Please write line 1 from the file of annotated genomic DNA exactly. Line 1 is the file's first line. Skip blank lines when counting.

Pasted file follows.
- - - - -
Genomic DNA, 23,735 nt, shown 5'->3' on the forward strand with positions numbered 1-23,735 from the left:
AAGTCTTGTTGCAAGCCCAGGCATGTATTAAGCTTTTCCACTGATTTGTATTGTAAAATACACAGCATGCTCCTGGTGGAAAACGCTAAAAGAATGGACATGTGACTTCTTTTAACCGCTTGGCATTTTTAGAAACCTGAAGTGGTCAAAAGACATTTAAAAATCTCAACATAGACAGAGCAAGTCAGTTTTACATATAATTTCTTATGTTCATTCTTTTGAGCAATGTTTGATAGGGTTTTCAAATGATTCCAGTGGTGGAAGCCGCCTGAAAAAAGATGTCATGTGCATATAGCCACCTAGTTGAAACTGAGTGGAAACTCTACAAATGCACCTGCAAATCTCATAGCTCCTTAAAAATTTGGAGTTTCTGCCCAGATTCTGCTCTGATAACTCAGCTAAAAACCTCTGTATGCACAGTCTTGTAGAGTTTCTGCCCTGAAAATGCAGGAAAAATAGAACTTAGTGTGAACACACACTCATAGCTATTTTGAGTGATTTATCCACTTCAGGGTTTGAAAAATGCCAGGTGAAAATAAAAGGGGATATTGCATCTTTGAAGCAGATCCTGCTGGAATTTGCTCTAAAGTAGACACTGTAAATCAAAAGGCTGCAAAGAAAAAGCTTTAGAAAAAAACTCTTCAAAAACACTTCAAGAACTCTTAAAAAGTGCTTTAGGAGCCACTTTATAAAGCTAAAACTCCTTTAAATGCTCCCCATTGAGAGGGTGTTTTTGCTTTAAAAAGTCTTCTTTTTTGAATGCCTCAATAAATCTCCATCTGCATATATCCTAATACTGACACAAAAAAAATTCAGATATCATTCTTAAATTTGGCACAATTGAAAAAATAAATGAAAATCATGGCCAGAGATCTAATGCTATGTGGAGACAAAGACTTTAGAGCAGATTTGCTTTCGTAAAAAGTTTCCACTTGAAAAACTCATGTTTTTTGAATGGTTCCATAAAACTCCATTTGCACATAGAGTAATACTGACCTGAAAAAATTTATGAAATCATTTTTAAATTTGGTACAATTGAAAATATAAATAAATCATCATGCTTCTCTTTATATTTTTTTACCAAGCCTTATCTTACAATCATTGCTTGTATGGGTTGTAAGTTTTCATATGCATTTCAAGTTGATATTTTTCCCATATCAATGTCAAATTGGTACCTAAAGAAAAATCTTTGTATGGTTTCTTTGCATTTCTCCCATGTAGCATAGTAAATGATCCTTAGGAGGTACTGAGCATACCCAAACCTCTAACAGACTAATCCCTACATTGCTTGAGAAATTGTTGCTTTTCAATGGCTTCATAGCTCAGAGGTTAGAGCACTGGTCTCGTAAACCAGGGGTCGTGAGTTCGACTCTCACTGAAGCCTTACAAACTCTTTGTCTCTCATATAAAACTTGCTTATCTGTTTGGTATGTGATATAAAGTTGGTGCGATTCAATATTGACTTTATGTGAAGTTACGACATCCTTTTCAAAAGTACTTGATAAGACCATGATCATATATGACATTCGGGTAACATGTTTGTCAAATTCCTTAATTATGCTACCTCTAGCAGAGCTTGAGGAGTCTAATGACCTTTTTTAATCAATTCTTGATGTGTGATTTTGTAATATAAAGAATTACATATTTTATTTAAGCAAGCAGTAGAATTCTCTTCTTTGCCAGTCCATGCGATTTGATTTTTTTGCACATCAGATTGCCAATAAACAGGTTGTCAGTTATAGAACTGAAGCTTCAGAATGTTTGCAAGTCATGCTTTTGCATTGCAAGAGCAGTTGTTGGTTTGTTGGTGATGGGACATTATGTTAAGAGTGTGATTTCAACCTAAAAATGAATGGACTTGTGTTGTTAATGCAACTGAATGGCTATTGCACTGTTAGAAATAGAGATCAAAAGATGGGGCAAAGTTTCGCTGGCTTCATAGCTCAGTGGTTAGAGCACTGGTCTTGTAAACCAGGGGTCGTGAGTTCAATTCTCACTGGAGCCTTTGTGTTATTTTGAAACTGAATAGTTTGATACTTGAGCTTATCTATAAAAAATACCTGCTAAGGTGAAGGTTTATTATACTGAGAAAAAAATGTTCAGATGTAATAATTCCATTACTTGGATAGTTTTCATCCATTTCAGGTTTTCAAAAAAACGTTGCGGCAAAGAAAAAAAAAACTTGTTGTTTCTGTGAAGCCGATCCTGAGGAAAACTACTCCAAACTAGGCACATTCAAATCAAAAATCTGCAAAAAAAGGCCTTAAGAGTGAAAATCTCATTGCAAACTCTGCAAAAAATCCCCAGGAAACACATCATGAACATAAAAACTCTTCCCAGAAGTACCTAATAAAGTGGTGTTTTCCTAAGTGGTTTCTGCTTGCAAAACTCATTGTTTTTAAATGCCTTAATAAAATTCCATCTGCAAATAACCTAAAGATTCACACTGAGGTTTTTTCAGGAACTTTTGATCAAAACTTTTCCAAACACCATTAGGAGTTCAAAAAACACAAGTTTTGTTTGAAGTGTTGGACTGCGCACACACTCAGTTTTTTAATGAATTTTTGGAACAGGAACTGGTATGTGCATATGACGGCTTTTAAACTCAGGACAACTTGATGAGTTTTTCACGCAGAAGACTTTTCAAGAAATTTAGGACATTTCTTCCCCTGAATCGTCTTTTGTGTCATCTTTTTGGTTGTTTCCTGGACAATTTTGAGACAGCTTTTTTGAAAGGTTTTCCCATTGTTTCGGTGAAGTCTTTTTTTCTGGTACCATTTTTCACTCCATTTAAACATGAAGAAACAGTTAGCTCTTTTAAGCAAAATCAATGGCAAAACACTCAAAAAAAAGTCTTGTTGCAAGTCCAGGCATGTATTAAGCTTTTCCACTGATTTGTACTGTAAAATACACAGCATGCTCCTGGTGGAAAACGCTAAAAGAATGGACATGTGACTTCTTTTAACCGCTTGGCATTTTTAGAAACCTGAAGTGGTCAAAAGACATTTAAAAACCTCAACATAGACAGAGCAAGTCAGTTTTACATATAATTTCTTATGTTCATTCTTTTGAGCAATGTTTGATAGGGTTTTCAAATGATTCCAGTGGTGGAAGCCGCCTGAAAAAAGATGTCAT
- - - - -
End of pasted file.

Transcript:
Genomic DNA, 23,735 nt, shown 5'->3' on the forward strand with positions numbered 1-23,735 from the left: